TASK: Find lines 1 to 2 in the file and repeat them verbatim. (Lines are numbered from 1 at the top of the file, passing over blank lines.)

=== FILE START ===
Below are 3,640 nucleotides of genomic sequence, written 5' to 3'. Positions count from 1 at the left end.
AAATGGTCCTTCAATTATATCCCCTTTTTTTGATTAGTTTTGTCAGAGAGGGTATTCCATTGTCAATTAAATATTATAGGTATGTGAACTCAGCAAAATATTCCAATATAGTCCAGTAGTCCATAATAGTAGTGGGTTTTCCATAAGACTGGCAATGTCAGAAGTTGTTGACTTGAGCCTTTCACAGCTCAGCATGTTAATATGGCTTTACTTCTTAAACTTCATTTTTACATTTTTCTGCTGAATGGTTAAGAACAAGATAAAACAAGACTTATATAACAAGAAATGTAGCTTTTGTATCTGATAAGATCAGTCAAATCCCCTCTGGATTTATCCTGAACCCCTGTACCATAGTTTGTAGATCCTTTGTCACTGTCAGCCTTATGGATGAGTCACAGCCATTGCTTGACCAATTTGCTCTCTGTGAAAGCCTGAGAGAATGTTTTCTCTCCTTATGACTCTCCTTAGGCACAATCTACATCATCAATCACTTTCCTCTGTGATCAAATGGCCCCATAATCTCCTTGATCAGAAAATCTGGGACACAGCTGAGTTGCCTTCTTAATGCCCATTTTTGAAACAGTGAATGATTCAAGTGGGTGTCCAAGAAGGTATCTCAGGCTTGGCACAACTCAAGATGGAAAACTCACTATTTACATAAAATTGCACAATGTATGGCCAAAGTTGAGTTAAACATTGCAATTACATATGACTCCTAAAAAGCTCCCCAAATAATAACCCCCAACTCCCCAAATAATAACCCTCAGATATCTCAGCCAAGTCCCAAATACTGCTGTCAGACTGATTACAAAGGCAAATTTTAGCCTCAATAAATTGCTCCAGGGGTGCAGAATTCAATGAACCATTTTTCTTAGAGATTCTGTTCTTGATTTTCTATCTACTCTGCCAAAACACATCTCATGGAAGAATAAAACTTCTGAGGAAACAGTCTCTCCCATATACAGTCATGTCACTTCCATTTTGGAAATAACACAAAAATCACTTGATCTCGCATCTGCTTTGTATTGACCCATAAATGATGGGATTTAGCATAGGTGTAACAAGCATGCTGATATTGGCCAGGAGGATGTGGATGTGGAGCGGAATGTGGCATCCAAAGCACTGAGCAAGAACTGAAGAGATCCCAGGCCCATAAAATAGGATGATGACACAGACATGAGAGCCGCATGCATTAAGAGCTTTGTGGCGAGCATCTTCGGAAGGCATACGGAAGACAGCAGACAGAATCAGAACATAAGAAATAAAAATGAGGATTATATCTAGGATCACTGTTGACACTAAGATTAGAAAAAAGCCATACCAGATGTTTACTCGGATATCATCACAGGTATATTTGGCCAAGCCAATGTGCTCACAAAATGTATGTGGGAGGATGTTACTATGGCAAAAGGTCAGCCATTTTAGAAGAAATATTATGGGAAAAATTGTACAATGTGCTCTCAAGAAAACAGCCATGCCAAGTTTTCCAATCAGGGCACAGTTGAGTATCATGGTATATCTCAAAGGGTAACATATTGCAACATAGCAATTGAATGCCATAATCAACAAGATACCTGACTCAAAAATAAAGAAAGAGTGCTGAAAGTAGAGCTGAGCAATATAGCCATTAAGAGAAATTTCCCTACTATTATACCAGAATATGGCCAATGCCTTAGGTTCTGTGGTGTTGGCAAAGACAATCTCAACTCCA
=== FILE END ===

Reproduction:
Below are 3,640 nucleotides of genomic sequence, written 5' to 3'. Positions count from 1 at the left end.
AAATGGTCCTTCAATTATATCCCCTTTTTTTGATTAGTTTTGTCAGAGAGGGTATTCCATTGTCAATTAAATATTATAGGTATGTGAACTCAGCAAAATATTCCAATATAGTCCAGTAGTCCATAATAGTAGTGGGTTTTCCATAAGACTGGCAATGTCAGAAGTTGTTGACTTGAGCCTTTCACAGCTCAGCATGTTAATATGGCTTTACTTCTTAAACTTCATTTTTACATTTTTCTGCTGAATGGTTAAGAACAAGATAAAACAAGACTTATATAACAAGAAATGTAGCTTTTGTATCTGATAAGATCAGTCAAATCCCCTCTGGATTTATCCTGAACCCCTGTACCATAGTTTGTAGATCCTTTGTCACTGTCAGCCTTATGGATGAGTCACAGCCATTGCTTGACCAATTTGCTCTCTGTGAAAGCCTGAGAGAATGTTTTCTCTCCTTATGACTCTCCTTAGGCACAATCTACATCATCAATCACTTTCCTCTGTGATCAAATGGCCCCATAATCTCCTTGATCAGAAAATCTGGGACACAGCTGAGTTGCCTTCTTAATGCCCATTTTTGAAACAGTGAATGATTCAAGTGGGTGTCCAAGAAGGTATCTCAGGCTTGGCACAACTCAAGATGGAAAACTCACTATTTACATAAAATTGCACAATGTATGGCCAAAGTTGAGTTAAACATTGCAATTACATATGACTCCTAAAAAGCTCCCCAAATAATAACCCCCAACTCCCCAAATAATAACCCTCAGATATCTCAGCCAAGTCCCAAATACTGCTGTCAGACTGATTACAAAGGCAAATTTTAGCCTCAATAAATTGCTCCAGGGGTGCAGAATTCAATGAACCATTTTTCTTAGAGATTCTGTTCTTGATTTTCTATCTACTCTGCCAAAACACATCTCATGGAAGAATAAAACTTCTGAGGAAACAGTCTCTCCCATATACAGTCATGTCACTTCCATTTTGGAAATAACACAAAAATCACTTGATCTCGCATCTGCTTTGTATTGACCCATAAATGATGGGATTTAGCATAGGTGTAACAAGCATGCTGATATTGGCCAGGAGGATGTGGATGTGGAGCGGAATGTGGCATCCAAAGCACTGAGCAAGAACTGAAGAGATCCCAGGCCCATAAAATAGGATGATGACACAGACATGAGAGCCGCATGCATTAAGAGCTTTGTGGCGAGCATCTTCGGAAGGCATACGGAAGACAGCAGACAGAATCAGAACATAAGAAATAAAAATGAGGATTATATCTAGGATCACTGTTGACACTAAGATTAGAAAAAAGCCATACCAGATGTTTACTCGGATATCATCACAGGTATATTTGGCCAAGCCAATGTGCTCACAAAATGTATGTGGGAGGATGTTACTATGGCAAAAGGTCAGCCATTTTAGAAGAAATATTATGGGAAAAATTGTACAATGTGCTCTCAAGAAAACAGCCATGCCAAGTTTTCCAATCAGGGCACAGTTGAGTATCATGGTATATCTCAAAGGGTAACATATTGCAACATAGCAATTGAATGCCATAATCAACAAGATACCTGACTCAAAAATAAAGAAAGAGTGCTGAAAGTAGAGCTGAGCAATATAGCCATTAAGAGAAATTTCCCTACTATTATACCAGAATATGGCCAATGCCTTAGGTTCTGTGGTGTTGGCAAAGACAATCTCAACTCCA